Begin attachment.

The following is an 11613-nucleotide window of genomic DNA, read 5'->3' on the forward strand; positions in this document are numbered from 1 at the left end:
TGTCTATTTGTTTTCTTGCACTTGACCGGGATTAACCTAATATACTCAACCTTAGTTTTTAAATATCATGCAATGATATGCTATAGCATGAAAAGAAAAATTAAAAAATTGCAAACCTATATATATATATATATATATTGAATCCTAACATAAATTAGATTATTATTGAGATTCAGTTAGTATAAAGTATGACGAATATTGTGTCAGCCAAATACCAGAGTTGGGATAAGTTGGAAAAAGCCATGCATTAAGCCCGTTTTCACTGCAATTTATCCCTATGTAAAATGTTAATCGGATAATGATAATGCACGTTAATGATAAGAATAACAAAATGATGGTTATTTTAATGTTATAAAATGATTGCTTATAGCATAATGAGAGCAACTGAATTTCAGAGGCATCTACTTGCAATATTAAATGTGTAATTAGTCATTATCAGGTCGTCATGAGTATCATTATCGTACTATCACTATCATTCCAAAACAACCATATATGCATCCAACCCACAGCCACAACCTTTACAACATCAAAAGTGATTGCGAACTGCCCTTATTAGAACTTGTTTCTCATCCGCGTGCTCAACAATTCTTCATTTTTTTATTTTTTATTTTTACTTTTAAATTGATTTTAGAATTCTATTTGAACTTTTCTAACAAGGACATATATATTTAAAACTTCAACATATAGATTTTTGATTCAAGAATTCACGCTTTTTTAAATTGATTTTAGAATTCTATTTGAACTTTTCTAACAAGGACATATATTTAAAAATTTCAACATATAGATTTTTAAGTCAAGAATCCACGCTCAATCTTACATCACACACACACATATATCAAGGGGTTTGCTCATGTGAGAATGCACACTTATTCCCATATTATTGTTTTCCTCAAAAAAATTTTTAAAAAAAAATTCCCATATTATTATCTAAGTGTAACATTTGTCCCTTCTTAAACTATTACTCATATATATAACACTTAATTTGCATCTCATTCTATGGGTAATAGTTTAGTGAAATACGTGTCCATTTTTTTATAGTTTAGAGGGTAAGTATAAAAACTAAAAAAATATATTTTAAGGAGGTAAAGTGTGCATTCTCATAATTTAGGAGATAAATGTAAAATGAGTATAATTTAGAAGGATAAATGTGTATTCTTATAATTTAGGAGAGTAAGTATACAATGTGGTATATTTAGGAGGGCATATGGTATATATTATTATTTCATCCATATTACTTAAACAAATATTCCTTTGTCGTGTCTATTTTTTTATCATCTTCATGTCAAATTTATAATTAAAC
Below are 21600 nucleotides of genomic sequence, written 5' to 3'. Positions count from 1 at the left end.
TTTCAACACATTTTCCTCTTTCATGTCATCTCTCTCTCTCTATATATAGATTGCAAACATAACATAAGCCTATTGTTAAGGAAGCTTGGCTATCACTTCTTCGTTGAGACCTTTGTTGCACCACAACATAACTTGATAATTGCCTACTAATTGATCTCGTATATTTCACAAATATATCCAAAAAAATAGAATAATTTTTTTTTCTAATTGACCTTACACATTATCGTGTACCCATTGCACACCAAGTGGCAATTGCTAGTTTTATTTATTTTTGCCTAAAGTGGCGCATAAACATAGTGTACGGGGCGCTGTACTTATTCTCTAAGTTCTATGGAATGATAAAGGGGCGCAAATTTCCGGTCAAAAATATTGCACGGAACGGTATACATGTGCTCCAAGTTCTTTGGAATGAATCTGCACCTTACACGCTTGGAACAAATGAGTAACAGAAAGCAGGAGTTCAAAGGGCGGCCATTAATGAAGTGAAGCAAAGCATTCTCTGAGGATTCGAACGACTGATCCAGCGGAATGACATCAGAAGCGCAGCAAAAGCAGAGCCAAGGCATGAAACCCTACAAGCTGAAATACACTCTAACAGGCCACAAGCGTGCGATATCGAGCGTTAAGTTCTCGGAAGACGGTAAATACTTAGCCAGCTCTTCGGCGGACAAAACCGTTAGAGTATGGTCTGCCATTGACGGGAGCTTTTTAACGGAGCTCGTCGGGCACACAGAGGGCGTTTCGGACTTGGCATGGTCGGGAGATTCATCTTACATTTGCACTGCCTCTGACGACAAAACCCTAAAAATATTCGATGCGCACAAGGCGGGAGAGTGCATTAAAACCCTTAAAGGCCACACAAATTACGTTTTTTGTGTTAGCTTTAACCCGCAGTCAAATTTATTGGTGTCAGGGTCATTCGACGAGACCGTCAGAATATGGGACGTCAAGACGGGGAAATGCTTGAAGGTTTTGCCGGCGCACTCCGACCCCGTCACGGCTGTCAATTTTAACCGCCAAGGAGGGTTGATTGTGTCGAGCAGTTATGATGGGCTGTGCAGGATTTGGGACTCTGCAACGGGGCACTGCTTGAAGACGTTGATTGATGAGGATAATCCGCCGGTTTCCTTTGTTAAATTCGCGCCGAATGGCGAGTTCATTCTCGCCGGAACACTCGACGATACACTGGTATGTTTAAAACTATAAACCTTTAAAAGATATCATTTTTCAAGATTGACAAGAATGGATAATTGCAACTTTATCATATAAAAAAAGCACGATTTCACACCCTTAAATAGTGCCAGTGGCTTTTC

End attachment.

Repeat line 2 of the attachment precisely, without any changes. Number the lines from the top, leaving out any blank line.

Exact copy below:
TGTCTATTTGTTTTCTTGCACTTGACCGGGATTAACCTAATATACTCAACCTTAGTTTTTAAATATCATGCAATGATATGCTATAGCATGAAAAGAAAAATTAAAAAATTGCAAACCTATATATATATATATATATATTGAATCCTAACATAAATTAGATTATTATTGAGATTCAGTTAGTATAAAGTATGACGAATATTGTGTCAGCCAAATACCAGAGTTGGGATAAGTTGGAAAAAGCCATGCATTAAGCCCGTTTTCACTGCAATTTATCCCTATGTAAAATGTTAATCGGATAATGATAATGCACGTTAATGATAAGAATAACAAAATGATGGTTATTTTAATGTTATAAAATGATTGCTTATAGCATAATGAGAGCAACTGAATTTCAGAGGCATCTACTTGCAATATTAAATGTGTAATTAGTCATTATCAGGTCGTCATGAGTATCATTATCGTACTATCACTATCATTCCAAAACAACCATATATGCATCCAACCCACAGCCACAACCTTTACAACATCAAAAGTGATTGCGAACTGCCCTTATTAGAACTTGTTTCTCATCCGCGTGCTCAACAATTCTTCATTTTTTTATTTTTTATTTTTACTTTTAAATTGATTTTAGAATTCTATTTGAACTTTTCTAACAAGGACATATATATTTAAAACTTCAACATATAGATTTTTGATTCAAGAATTCACGCTTTTTTAAATTGATTTTAGAATTCTATTTGAACTTTTCTAACAAGGACATATATTTAAAAATTTCAACATATAGATTTTTAAGTCAAGAATCCACGCTCAATCTTACATCACACACACACATATATCAAGGGGTTTGCTCATGTGAGAATGCACACTTATTCCCATATTATTGTTTTCCTCAAAAAAATTTTTAAAAAAAAATTCCCATATTATTATCTAAGTGTAACATTTGTCCCTTCTTAAACTATTACTCATATATATAACACTTAATTTGCATCTCATTCTATGGGTAATAGTTTAGTGAAATACGTGTCCATTTTTTTATAGTTTAGAGGGTAAGTATAAAAACTAAAAAAATATATTTTAAGGAGGTAAAGTGTGCATTCTCATAATTTAGGAGATAAATGTAAAATGAGTATAATTTAGAAGGATAAATGTGTATTCTTATAATTTAGGAGAGTAAGTATACAATGTGGTATATTTAGGAGGGCATATGGTATATATTATTATTTCATCCATATTACTTAAACAAATATTCCTTTGTCGTGTCTATTTTTTTATCATCTTCATGTCAAATTTATAATTAAAC